Owing to abundant snowfall, relatively moderate wintertime temperatures, and expansive mountain ranges, Colorado ranks among the top recreational ski destinations in the world. Colorado’s rich ski history includes figures such as Father Dyers, crossing Mosquito Pass on his skis to visit mining camps, and locations like Camp Hale, the training camp for the 10th Mountain Division during World War II.
Today Colorado is home to almost 50 ski areas that log over 12,000,000 annual ski visits. With all of that activity on our slopes, accidents are inevitable. While skiing is not a contact sport, it involves coordination, high velocity, and muscle endurance to prevent injury and strain.
Tips to Avoid Injury on the Slopes
Warm Up: Begin your day with a warm-up routine that includes stretches. Some beneficial stretches include
Hips & Back: Lie on your back, bend your knees and let them fall to one side. Keep your arms out to the side and let your back and hips rotate with your knees.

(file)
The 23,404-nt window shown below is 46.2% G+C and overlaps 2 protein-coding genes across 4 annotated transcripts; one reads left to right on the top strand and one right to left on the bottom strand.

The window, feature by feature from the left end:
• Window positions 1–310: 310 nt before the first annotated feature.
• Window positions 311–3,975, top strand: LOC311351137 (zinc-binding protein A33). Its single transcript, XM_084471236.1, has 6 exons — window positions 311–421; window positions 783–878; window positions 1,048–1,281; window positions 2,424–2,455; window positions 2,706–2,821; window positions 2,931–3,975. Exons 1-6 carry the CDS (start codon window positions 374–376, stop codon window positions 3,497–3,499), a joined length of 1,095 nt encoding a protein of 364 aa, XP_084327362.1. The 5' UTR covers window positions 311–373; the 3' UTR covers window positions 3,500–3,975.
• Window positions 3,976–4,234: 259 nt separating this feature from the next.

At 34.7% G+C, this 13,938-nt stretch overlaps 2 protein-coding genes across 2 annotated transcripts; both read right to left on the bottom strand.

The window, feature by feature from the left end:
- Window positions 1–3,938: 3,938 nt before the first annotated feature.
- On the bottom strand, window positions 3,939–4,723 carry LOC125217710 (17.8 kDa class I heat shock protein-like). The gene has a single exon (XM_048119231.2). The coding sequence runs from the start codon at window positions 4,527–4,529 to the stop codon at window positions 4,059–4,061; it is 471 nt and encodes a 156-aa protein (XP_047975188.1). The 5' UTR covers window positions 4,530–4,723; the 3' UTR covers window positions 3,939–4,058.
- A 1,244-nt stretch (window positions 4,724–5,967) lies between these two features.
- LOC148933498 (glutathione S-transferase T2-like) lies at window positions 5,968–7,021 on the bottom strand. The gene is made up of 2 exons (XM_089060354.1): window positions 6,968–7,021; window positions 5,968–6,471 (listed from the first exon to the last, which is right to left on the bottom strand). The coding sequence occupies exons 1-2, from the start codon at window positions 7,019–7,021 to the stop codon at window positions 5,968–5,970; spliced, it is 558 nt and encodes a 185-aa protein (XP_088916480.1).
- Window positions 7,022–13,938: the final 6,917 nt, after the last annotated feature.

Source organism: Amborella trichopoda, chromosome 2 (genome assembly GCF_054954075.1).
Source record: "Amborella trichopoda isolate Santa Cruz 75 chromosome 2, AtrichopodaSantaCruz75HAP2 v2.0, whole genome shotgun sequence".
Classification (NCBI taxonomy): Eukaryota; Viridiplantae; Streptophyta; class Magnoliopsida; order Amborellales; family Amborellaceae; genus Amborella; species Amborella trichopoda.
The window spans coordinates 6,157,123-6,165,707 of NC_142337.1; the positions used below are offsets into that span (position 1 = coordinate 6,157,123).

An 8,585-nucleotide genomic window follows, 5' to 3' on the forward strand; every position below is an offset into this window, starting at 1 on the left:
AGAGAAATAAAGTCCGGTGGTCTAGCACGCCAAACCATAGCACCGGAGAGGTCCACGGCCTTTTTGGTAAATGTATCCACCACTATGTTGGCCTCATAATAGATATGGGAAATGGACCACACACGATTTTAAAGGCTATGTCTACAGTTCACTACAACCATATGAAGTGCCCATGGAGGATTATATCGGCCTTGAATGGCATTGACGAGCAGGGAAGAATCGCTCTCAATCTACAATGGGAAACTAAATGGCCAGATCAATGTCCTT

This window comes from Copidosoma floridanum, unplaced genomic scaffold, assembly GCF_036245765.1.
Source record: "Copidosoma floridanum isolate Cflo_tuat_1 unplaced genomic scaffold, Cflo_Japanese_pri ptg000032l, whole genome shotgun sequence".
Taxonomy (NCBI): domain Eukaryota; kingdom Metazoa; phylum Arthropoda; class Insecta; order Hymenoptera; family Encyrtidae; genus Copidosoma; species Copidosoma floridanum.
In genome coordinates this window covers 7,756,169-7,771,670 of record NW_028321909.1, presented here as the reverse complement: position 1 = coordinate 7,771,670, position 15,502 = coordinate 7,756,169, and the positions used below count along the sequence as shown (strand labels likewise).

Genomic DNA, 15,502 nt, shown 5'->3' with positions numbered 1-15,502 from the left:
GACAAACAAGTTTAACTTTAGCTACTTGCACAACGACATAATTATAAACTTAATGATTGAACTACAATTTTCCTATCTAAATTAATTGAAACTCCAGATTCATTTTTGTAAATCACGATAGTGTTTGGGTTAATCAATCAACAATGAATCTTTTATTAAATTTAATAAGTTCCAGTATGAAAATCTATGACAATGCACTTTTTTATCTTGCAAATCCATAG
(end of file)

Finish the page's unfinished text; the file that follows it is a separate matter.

Quads & Hamstrings: Kneel onto one knee and place your opposite foot on the floor in front of you. In this lunge position, push your hips forward. Hold onto something for balance, if necessary.
Standing Toe-up Achilles Stretch: Stand up and place the ball of your foot onto a step, raised object, or against a wall. Bend your knee and lean forward.
Perfect your technique: Take a ski class from a professional before hitting the slopes.
Prepare your gear: Make sure you have the right ski boots, bindings, and ski length for your body type and level of skill. Wear appropriate safety gear, such as helmets and wrist guards.
Prepare your body: A good conditioning routine, including strength training, cardio, flexibility, and balance exercises, can help increase your strength and endurance on the slopes.
Stay on the Trail: Especially while you’re learning, stay on terrain you’re comfortable with. Steeper terrain means higher speeds and greater potential for injury, and leaving park bounds means new conditions and more danger.
If you are tired, rest: Mistakes (and injuries) are far more common when we’re fatigued.